What is functional training?
How can functional training improve my sport?
Exercises used to functionally train?
Questions are answered by exercise physiologist Pete, from his Mayfair gym in London.
1. What is functional training?
This is a question I’m regularly asked and a training technique which is often confused, even amongst trainers. The answer is in the title: functional is the key! Functional training is specific cross training with a focus on benefiting the primary sport or every day movement/s. Individual or combined elements of sporting techniques or general movements are strengthened and refined by executing specific movement patterns (usually with resistance) with the end result of improving the complete performance of the primary sport, or everyday movement.
The neural system is key within functional training by improving balance, co-ordination and control across complex movement patterns.
Arguably functional training a type of cross-training.
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2. How can functional training benefit my sport?
Strengthening specific elements of the musculoskeletal or neurological systems can have significant benefits on overall performance. In the same way that a rotational weighted lunge can improve the stability and power development of a runner, also a rotational resistance band twist can strengthen the act of lifting a heavy dustbin bag out of a bin and twisting to place it out on the path for collection.
Going back to our examples: the runner needs stable pelvic, lower back and abdominal areas to allow for a powerful, efficient and injury free running gait. Functional training may reduce deficits and benefit the complete gait cycle.
3. How to do it?
Bodyweight or resistance can be used in multiple ways with/without the addition of balance devices like a Swiss ball, Bosu or wobble board. Important: the specific movement/range of movements are replicated as closely as possible for the training effect and performance benefit.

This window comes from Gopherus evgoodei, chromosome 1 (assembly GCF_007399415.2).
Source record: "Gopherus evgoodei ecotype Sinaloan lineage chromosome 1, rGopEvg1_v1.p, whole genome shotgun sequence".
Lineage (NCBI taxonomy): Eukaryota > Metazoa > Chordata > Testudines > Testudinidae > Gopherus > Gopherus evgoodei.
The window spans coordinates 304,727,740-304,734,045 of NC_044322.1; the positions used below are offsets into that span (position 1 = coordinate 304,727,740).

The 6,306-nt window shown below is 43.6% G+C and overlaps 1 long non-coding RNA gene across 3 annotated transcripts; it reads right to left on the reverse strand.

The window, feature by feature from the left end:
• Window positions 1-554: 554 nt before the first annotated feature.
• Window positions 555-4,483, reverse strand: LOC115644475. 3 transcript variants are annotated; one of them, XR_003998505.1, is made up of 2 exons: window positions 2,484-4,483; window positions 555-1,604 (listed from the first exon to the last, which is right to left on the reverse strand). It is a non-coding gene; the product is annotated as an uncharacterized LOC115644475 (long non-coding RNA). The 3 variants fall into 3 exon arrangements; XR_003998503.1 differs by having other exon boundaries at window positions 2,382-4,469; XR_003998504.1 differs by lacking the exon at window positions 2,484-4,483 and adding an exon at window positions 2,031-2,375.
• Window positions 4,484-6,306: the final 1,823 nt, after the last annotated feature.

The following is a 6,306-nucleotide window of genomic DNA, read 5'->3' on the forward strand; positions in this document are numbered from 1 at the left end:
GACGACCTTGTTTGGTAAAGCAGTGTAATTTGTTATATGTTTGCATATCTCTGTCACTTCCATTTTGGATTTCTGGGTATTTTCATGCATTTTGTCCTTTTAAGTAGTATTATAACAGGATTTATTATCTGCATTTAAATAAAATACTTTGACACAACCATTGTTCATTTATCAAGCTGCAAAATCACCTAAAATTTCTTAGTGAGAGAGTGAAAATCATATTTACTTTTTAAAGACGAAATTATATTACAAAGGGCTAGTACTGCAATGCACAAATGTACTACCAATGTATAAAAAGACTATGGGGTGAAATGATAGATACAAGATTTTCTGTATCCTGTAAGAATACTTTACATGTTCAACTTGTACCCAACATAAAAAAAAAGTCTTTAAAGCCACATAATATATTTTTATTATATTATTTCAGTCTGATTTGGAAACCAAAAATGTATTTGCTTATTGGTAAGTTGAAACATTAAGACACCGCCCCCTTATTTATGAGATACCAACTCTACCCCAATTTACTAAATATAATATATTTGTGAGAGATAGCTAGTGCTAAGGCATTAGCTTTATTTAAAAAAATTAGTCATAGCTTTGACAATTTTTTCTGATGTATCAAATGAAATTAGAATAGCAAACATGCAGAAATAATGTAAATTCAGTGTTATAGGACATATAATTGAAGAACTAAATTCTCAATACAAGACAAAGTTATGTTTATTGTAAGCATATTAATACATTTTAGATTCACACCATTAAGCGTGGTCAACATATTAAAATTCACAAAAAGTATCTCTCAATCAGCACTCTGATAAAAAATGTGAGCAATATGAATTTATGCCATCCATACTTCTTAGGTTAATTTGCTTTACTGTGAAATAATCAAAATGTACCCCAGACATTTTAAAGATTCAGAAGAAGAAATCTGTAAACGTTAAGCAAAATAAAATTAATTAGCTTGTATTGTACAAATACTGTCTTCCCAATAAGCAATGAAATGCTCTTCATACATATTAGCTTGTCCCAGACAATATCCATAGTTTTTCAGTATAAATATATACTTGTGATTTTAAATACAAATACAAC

An example of this: say a golfer want to improve their stability and power delivery in the swing of a long range shot. One of many ways to functionally train this component would be to lay the golfer on a Swiss ball, upper back on the ball and the pelvis neutral. Using a band or holding a dumbbell slowly rotate laterally as far as possible keeping pelvic stability and control through the torso. This trains oblique strength with abdominal and lower/mid spinal stability, the end result is a more powerful and stable rotational capability in the swing.
4. Common misconceptions and training errors
- Use large resistances! Not necessarily! As always the target sport or activity and training movement will dictate the mode, intensity and resistance.
- Use a range of devices! No! Bodyweight and simple coordination and balance exercises can make significant difference to performance.
- Precision and specific replication of movement patterns is more important than lifting large resistance or indeed over complicating sequences.
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